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Towers Of Hanoi
Tower Of Hanoi

This KLA is transcribed from the SIGCSE 2004 Special Session on KLAs.

Overview To KLA

Authors: Joanne Houlahan, Michael Sisk, Linda Lahti, and Leland Beck

Summary: To understand and appreciate the necessity and beauty of recursion

Learning Goals: to be added

Course And Level: The KLA is appropriate for CS1-late.

Class Size: This KLA is appropriate for any class size larger than 10.

Preparation Time: No preparation time is required.

Execution Time: This exercise should take between 5-15 minutes.

Planning For KLA

Materials: The only objects needed are the students.

Preparation: Minimal preparation is necessary. They must simply know the story of the towers.

Execution Of KLA

Description: Select 4 or 5 student "disks" to come to the front of the room. Denote the left, right and middle slots. Get the student's names, and arrange them in order by their height (shortest at the front of the line on the right and the tallest at the back of the line on the left). Explain that no "up staging" is ever allowed, and only 1 student can move at a time. The goal is to line them all up on the right with the least number of moves (optional; have extra student count the number of moves). Have the seated students tell our "disks" where to move. Point out recursive cases as they happen (ie, if there are 5 total, and 3 get moved, point out they solved the 3 problem). Applause when done.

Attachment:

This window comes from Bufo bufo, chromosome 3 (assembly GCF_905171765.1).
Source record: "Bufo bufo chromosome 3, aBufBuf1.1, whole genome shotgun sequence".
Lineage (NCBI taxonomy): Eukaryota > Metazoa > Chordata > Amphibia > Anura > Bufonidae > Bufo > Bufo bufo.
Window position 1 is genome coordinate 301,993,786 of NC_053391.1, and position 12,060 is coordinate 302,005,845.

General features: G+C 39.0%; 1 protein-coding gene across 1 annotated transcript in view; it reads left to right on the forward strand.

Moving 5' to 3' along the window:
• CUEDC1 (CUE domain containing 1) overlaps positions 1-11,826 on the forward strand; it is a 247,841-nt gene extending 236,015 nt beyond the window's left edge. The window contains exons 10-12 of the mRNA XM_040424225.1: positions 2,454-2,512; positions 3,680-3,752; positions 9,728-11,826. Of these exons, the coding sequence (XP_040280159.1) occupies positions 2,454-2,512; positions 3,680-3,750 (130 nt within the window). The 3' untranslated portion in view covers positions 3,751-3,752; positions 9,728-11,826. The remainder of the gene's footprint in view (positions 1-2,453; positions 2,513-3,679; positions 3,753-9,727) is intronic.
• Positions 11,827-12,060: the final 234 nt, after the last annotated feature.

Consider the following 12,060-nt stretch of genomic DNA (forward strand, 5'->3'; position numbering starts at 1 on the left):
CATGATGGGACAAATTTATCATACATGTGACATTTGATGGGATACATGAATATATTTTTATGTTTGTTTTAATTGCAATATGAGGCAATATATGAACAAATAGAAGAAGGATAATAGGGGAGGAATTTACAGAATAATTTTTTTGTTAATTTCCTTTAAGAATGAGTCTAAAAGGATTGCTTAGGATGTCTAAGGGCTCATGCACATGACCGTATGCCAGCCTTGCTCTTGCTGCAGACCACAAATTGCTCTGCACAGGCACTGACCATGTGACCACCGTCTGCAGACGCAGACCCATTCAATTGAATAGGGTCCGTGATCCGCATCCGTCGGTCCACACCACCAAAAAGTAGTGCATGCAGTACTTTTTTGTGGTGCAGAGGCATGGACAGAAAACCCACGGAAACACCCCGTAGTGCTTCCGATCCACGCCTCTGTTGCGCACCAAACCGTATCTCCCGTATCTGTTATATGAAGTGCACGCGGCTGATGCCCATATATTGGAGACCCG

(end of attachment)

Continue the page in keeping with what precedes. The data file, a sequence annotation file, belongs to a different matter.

Variants And Extra Topics: below

Building Up: Begin with 3 students first, then go to 5 or 6.
Code: Show real code version.

Constraints On KLA

Would your KLA work if your students had the following constraints:
Limited Vision: (including color-blindness)
Limited Hearing: one, few and many
Limited Mobility: one, few and many
Trouble Speaking: one, few and many
Touch Aversion: (including cultural) one, few and many

Pitfalls Of KLA

Need varying heights and sufficient space in front of room.

Feedback And Use Notes

Feedback: add your feedback here!

From the SIGCSE 2004 KLA Special Session
"Good idea as long as the heights differ enough to be seen."
"Some students are self-conscious about their height."
"Four to five students disks could take a long time. Three sounds more reasonable."
"I'd do this using "manipulative" of Fisher Price infant toy of stacked rings."
"Could student heights cause an issue?"

Use Notes: add your use notes here!

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